Upgrading 15 inch Late 2013 Retina MBP logic board


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Hello,

I am thinking of upgrading my old 15 inch Retina MacBook Pro (Late 2013 core i7 2.0 Ghz, 8GB of RAM), single integrated graphics(IG) processor to give it more CPU power and max up the memory. I'll need to replace the current logic board by a more powerful one but there are plenty of used ones out there (eBay or other platforms). The options I have are the following:

1- Replace the logic board with a 15 inch late 2013 2.6 Ghz, core i7 16 GB (IG) one
or
2- Replace the logic board with a 15 inch late 2013 2.6 Ghz, core i7 16 GB Dual Graphic (DG) one

Or going for a mid-2014 logic board since the hardware of late 2013 and mid-2014 are said to be close to each other:

3- Mount a 15 inch mid-2014 2.8 Ghz, core i7 16 GB Integrated Graphics (IG) logic board
or
4- a 15 inch mid-2014 2.8 Ghz, core i7 16 GB Dual Graphics (IG) logic board

I am pretty sure option 1 (late 2013 IG 16GB) will fit but since this is quite a radical upgrade, I thought I would max-up everything possible. I would like to know:
1- Whether a Dual Graphics logic board will fit in the original 15 inch Late 2013 Retina MBP.
2- Whether a mid-2014 logic board (either IG or DG) will fit in my old MBP.

Anyone experienced with this?
Thanks in advance
 
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Cory Cooper

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Hello and welcome.

Basically, only logic boards from same year models will fit, due to changes in components and port arrangement. It is a fairly involved process to replace the logic board, and internal components can be easily damaged without the proper tools and training.

Is there a particular need to bump up the specs? Honestly, for most basic computer usage, you wouldn't notice that much of a difference. You would when doing larger video, 3D, and other processor-intensive tasks.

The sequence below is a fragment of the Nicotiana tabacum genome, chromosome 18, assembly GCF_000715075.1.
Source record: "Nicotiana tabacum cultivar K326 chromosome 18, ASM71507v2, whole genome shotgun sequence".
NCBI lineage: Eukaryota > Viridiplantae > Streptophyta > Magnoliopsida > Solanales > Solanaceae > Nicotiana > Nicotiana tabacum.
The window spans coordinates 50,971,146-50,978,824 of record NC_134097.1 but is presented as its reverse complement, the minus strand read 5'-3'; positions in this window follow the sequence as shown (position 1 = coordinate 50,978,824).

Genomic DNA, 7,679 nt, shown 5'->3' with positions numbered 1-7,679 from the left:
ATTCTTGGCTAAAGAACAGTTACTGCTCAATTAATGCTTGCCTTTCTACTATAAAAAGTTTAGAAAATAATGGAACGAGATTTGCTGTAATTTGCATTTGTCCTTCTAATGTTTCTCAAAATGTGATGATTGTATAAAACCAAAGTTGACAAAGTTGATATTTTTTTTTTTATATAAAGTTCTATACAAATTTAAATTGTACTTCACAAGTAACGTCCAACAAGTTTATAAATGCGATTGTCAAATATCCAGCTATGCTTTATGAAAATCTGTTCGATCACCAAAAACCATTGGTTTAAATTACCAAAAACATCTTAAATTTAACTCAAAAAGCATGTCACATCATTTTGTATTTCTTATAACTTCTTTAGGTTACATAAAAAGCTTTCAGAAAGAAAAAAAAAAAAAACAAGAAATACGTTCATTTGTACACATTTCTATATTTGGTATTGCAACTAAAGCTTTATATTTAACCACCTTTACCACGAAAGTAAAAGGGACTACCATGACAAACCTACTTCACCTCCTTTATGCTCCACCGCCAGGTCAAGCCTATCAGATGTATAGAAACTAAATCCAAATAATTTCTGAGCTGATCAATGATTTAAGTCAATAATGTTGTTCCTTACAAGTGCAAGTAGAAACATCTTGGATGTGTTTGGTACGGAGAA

C
 
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Joined
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Hello and welcome.

Basically, only logic boards from same year models will fit, due to changes in components and port arrangement. It is a fairly involved process to replace the logic board, and internal components can be easily damaged without the proper tools and training.

Is there a particular need to bump up the specs? Honestly, for most basic computer usage, you wouldn't notice that much of a difference. You would when doing larger video, 3D, and other processor-intensive tasks.

C
Hello Cory,

Thanks for your welcoming words. On numerous places on the net I could read that the late 2013 and mid 2014 hardwares are pretty much compatible with a slight gain in processor power for the mid-2014.

I just wanted to make sure before purchasing the wrong logic board. I am pretty used to replacing internal components on iMacs and MacBook Pros. When you turn to Mac specialists and they would tell you: "not possible or not authorised by Apple or it will cost you more than the current value of your computer, or sorry... too old, you need to buy a new model or a refurbished recent one etc." fair enough but why should I buy the latest models when I know I don't have to? At the end of the day, you learn to fix things by yourself with good used spare parts from e-Bay (or equivalent). I also happen to be quite handy with these things so i's not a point of concern. After several DIY upgrades my late 2009 iMac runs like a Nascar beast.

To your question, the need to max up the specs is indeed: large videos and picture processing, (I am a sport photographer as a serious hobby), next to being a financial expert running cpu/memory consuming simulations.

Back to the topic, my gut feelings tell me that the mid-2014 logic-board might fit but since I haven't been able to get a clear answer on that, I will play it safe and go for the late 2013 part :)

Best, Chris
 

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